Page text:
The 3 Biggest Differences Between Junior Golf & College Golf

What’s the big deal when it comes to junior golfers transitioning into collegiate level golfers?


Yes, it’s obvious that there are differences when it comes to the physical, mental and training aspects of both levels, but there’s more to it. It’s not uncommon to see top-ranked junior golfers go on to play in college, only to never be heard of again. And, you’ll also see low-ranked players blossom in college, going on to become pro golfers.


Why does this happen? It’s a critical transition period between junior and collegiate that calls for adaptation and challenges how a player will evolve. Here are the biggest differences to be aware of and how it can impact exponentially.


A new format


College golf tournaments have golfers playing a 36-hole format, playing 2 rounds on the first day of competition. Freshmen may not be physically or mentally prepared to take on this leap, but it is one of the biggest differences between junior golf and college golf. Preparing for this change through practice and awareness are some of the best ways to make adaptation smoother.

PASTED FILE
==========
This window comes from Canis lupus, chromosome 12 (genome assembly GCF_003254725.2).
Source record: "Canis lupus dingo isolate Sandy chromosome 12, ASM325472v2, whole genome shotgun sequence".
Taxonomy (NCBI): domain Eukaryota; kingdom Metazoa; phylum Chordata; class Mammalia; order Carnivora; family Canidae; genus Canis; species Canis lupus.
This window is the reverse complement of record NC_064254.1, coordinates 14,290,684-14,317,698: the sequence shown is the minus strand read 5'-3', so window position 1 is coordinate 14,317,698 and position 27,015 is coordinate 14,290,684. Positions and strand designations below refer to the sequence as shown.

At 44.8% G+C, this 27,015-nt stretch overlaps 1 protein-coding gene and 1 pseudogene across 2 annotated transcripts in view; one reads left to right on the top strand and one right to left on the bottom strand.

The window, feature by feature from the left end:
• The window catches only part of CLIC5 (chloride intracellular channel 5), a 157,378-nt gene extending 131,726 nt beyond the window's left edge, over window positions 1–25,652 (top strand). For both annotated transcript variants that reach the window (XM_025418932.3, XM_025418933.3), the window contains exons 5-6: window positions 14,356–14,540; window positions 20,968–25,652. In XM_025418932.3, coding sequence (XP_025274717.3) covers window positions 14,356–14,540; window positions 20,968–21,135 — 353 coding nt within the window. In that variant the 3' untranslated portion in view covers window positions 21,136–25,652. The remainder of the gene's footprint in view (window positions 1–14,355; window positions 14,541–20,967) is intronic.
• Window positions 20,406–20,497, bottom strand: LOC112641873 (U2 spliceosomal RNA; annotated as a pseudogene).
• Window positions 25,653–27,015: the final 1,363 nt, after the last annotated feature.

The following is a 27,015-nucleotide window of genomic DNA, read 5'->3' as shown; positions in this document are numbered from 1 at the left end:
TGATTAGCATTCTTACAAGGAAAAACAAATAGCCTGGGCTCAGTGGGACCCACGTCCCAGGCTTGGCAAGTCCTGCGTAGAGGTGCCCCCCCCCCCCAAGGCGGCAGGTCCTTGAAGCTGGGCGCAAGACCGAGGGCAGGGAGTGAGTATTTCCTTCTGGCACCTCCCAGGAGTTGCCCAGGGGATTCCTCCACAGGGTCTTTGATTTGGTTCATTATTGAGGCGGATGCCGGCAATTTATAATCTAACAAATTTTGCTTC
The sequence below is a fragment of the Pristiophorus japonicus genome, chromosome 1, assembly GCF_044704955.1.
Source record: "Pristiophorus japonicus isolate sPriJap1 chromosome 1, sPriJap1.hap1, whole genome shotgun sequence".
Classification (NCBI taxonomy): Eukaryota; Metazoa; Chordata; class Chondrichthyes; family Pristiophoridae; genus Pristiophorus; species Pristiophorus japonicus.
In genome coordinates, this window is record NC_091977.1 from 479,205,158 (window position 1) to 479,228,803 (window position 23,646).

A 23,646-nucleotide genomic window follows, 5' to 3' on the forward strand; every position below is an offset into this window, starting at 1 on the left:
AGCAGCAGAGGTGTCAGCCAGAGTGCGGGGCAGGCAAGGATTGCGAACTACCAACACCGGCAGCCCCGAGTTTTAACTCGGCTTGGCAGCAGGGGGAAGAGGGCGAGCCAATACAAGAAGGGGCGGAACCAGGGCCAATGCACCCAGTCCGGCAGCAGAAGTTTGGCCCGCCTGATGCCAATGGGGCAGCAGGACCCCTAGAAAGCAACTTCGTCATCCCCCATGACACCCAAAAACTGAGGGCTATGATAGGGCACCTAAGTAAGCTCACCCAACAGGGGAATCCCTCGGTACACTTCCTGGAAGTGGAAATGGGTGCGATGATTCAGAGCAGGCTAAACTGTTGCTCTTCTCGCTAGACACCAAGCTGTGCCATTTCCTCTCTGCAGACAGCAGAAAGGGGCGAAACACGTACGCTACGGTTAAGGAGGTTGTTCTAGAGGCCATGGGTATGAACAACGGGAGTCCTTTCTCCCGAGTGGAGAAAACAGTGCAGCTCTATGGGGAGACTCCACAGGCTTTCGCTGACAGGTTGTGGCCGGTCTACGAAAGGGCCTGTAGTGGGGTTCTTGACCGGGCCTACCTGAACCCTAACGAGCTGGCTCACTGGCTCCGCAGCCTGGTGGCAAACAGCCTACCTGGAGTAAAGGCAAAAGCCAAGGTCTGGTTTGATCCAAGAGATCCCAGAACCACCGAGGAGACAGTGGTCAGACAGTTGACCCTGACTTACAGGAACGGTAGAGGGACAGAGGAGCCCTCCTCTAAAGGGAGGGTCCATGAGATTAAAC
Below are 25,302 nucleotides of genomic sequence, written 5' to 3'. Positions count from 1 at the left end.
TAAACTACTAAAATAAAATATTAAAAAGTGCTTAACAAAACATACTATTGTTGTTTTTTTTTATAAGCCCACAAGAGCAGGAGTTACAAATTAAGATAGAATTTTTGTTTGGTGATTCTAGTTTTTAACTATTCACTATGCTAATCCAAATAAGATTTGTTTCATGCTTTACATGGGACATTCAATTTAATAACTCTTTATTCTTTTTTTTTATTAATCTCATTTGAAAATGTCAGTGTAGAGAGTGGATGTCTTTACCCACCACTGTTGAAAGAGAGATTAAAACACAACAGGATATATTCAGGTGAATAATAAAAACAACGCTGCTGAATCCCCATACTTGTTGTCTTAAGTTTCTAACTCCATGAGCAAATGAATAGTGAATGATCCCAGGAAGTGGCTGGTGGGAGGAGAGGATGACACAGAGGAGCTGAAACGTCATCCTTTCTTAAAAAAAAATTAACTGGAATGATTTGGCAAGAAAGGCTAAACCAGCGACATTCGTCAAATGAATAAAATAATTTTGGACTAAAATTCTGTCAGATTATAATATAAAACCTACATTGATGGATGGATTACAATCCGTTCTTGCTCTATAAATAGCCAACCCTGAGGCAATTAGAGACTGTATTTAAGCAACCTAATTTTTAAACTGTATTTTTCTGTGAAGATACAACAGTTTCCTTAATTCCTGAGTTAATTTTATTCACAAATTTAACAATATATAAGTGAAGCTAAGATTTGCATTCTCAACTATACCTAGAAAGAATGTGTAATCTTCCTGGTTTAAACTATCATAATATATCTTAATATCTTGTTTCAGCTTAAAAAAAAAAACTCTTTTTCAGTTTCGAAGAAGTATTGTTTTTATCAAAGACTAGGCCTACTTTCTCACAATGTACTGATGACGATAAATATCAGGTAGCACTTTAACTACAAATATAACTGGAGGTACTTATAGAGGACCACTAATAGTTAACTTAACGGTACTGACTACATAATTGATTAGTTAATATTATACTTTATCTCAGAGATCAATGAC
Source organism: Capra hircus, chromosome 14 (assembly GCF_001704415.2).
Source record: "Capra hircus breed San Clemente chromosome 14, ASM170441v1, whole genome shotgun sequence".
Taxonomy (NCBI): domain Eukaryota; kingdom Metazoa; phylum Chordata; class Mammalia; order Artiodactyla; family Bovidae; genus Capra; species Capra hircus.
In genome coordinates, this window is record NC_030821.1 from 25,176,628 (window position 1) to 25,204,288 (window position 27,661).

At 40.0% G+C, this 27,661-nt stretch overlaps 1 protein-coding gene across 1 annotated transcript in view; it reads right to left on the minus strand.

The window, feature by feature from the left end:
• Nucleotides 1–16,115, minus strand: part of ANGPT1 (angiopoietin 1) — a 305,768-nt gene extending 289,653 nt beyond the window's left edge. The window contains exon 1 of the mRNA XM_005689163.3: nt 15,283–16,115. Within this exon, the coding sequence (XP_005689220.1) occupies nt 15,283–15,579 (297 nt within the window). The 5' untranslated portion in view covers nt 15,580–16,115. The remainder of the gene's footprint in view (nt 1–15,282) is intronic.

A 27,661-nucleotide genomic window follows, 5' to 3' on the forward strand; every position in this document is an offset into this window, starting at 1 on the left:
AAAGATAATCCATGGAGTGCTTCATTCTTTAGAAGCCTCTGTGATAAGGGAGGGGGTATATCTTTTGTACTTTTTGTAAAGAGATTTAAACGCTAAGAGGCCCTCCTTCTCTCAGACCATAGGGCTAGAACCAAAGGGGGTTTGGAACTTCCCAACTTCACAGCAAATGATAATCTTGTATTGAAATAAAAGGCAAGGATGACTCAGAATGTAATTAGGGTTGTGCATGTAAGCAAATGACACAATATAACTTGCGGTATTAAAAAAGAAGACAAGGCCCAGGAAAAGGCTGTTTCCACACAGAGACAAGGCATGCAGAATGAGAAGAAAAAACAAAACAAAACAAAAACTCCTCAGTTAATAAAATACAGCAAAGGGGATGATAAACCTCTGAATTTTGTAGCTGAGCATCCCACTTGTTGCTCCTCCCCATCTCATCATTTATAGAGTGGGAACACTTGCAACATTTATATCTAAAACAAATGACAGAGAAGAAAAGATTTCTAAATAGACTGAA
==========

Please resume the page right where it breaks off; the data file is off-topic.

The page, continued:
Team player


As a junior golfer, you have the flexibility to choose when it comes to the tournaments you wish to compete in, your scheduling and how you prepare physically and mentally. In college, you are part of a team. That means your tournaments, when and where you compete, as well as where you sleep and what you eat while on a team trip are all decided for you. A player must learn how to think as team player and adjust to prepping in regards to what the coach has planned.


Getting serious


Competing in any sport is always serious no matter what age you are, but in college, you’re taking the sport you love to a whole new level. When you were a junior golfer, there was room for socialization and flexibility with how you wanted to compete. It was a growing period to learn discipline and how to develop mentally and physically as an athlete. In college, you have made the first strides playing as an adult. You may be playing on a scholarship, as well there is team success and school pride to think about. It’s time to take what you’ve learned as a junior golfer and apply it not just for the competing aspect, but for responsibility.




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